In Chinese

This section of my curriculum vitæ lists Chinese-language essays, reviews and books published under the name 白杰明. Highlighted works can be downloaded in PDF format. See also ‘He’s Still Alive’ 他還活著, here.


My Life in Chinese

Most of the essays in the two collections published by Po Wen Books in 1981 and 1984 (see below) first appeared in the arts pages of Ta Kung Pao, edited by Pan Jijiong 潘際坰, from the late 1970s.

The PDF versions of the two books available for downloading here are marked with annotations and corrections made by me in 1986 in preparation for a single-volume selection to be published on Mainland China. That selection was undertaken at the suggestion of the publisher and editor Fan Yong 范用. In the event, Lao Fan’s plan was frustrated by the censors in Beijing. This was presumably because from that year I had a regular column in The Nineties Monthly, a prominent Hong Kong magazine edited by Lee Yee (The Nineties had been branded ‘a reactionary publication’ 反動港刊 in 1981 after it reported instances of high-level Party corruption involving Liao Chengzhi 廖承志, the Communist godfather of the Overseas Chinese and patron of the Party establishment Left in Hong Kong).

Or, was it because of something in the file that had been built up on me since my student days in the mid 1970s when my increasingly ‘bad attitude’ saw me becalmed in Shenyang, unable to transfer to another university? Perhaps it was because of my lengthy public critique of the 1983 ‘Anti-Spiritual Pollution Campaign’ (see my essay Culture Clubbed), or as a result of the time I was detained by members of Unit 8341, the Central Security Bureau, as I wandered around the Party compound of Zhongnanhai as a tourist? Anyway, by 1986, I’d been repeatedly told, sotto voce and only sometimes jokingly, that I was regarded as being a ‘cultural spy’ 文化特務. Oh, and then there was that newly edited book: Seeds of Fire: Chinese Voices of Conscience, published in Hong Kong. All of this was years before 1989 or my work on the 1995 film The Gate of Heavenly Peace.

Who’s to say what led to the ban? All I knew — and I had known it for years — was that the People’s Democratic Dictatorship observed inimical behaviour 敵情 tirelessly and amassed (both true and false) data obsessively. Like Xu Zhiyuan 許知遠 some thirty years later, I knew that the truth of the matter was locked in the ‘black box’ of Chinese censorship (see Xu’s Elephants & Anacondas, published by China Heritage). You will hardly be surprised to learn then that, for me at least, 1986 was not the year of unfettered Bourgeois Liberalisation and freedom that is so fondly recalled by others.


The essays that appeared in The Nineties mostly focussed on cultural developments in non-official Mainland literature, art, music, film. They combined cultural reporting with the kind of ‘casual essay’ informality that I had tried to develop when writing for Ta Kung Pao. Since The Nineties was by then an entirely independent magazine, and one with a curious, global readership, it provided an outlet for the kind of non-conformist writing that I found appealing.


It is with fond regard that I acknowledge here the mentors who encouraged and guided my fifteen-year life as a Chinese writer: Lee Yee 李怡 of The Seventies (later The Nineties), Yang Hsien-yi 楊憲益 and Gladys Yang at Foreign Languages Press, Pan Jijiong 潘際坰 of Ta Kung Pao, Yeung Lai-kwan 楊莉君 (韋妮) of New Evening News 新晚報, Fan Yong 范用 of Sanlian Books in Beijing and Hsiao Tzu 蕭滋 of Hong Kong Joint Publishing, Ng Sing-fun 吳承歡 of Rediffusion TV 麗的電視, Lo Fu 羅孚 of New Evening News, Fong Su 方蘇 of The Nineties, Fang Cheng 方成 and Jiang Deming 姜德明 of People’s Daily, the translator Dong Leshan 董樂山, the Feng Zikai and Li Shutong scholar Chen Xing 陳星 and Huang Mengfu 黃孟甫 (黃炳炎), my publisher at Po Wen Book Company 波文書局 in Wanchai. I’m also grateful for the reassuring enthusiasm of Linda Jaivin, my wife from 1986 to 1992, and Beijing readers like the playwright Wu Zuguang 吳祖光, the calligrapher Huang Miaozi 黃苗子 and the artist 黃永玉, as well as my Guangzhou friends: the film-maker Zhang Zeming 張澤鳴 and his brother Zhang Zebo 張澤波, the doctor. I was also delighted that Liu Xiaobo 劉曉波, whom I met in late 1986, also got a laugh from my essays. In Taiwan, Bo Yang 柏楊, whose own essays were an early inspiration, was constantly encouraging, as was Chin Heng-wei 金恆煒 of Con-temporary 當代雜誌.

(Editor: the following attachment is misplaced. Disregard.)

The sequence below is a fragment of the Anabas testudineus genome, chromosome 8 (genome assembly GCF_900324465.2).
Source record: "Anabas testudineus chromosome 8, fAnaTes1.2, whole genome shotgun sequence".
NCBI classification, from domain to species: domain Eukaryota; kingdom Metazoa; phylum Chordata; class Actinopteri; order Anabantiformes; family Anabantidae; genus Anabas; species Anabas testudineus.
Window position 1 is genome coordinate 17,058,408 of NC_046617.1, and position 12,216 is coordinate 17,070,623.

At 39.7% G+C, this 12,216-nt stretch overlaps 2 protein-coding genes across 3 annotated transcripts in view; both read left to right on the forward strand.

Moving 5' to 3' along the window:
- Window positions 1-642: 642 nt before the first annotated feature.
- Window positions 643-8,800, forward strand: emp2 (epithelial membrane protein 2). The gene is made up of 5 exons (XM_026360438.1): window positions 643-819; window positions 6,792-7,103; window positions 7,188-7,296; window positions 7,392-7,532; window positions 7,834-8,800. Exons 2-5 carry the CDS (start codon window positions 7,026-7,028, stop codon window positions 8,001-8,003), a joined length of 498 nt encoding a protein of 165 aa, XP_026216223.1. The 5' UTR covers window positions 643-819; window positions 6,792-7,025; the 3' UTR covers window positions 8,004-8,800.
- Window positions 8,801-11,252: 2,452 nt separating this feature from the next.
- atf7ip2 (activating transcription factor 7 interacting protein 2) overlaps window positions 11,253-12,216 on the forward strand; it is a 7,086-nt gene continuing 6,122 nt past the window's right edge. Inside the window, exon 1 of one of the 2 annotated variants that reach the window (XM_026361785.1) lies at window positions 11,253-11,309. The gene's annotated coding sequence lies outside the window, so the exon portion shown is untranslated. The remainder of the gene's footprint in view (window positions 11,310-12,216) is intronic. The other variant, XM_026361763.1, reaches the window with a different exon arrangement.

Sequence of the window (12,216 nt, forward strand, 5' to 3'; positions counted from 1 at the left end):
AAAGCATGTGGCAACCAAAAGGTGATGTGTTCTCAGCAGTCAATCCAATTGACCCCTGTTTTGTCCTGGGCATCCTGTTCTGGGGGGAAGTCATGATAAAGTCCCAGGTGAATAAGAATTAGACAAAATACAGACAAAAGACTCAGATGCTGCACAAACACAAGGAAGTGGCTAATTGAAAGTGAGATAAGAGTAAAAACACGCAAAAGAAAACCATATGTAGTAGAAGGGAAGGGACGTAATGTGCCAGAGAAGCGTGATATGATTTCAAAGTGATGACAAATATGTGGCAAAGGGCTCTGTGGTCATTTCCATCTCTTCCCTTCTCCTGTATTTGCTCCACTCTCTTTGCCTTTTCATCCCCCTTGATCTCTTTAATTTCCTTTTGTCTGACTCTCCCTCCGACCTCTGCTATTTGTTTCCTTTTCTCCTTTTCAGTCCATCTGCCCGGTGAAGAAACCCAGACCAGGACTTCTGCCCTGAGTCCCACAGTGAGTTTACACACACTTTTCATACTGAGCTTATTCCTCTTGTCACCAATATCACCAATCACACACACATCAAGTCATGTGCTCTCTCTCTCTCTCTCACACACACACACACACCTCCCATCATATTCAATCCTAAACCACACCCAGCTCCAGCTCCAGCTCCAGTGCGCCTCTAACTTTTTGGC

During the years 1975-1977, my teachers at Fudan University in Shanghai (Qin Xiang 秦湘 and Wu Huanzhang 吳歡章 — formerly a member of the Shi Yige 石一歌 Lu Xun writing group — in particular) and Liaoning University in Shenyang (Wang Xiangfeng 王向峰) inducted me into the world of ‘Party Eight-Legged Essays’ 黨八股. My efforts took the form of jejune ‘literary denunciations’ 批判文章 of banned traditional operas and stilted collective ‘letters of gratitude’ 感謝信, composed and often literally writ large at the factories and people’s communes where the clumsy efforts of foreign students like me were imposed on kindhearted labouring people.

More important was the crucial impact on my Chinese life of my undergraduate mentors, those who introduced me to and guided my study of the Chinese world, its languages, literature and cultural history: Pierre Ryckmans (Simon Leys), Liu Ts’un-yan 柳存仁, Vieta Dyer (Svetlana Rimsky-Korsakoff), Anita Chang 張典姊 (a noted writer who helped me concoct a Chinese name), (then) Sister Julia Ching 秦家懿, ‘The Silent Traveller’ Chiang Yee 蔣彝 and others. They were the first to reveal the palimpsest layers, and clashing registers, of Chinese: literary, classical, modern-Republican, as well as that of Hong Kong journalism, Taiwan officialdom along with the judgemental and measured hysteria of Cultural Revolution New China Newspeak.

I am grateful to Adam Ni and Callum Smith for scanning this material.

Geremie R. Barmé 白杰明









《九十年代月刊》, 1986年至1991年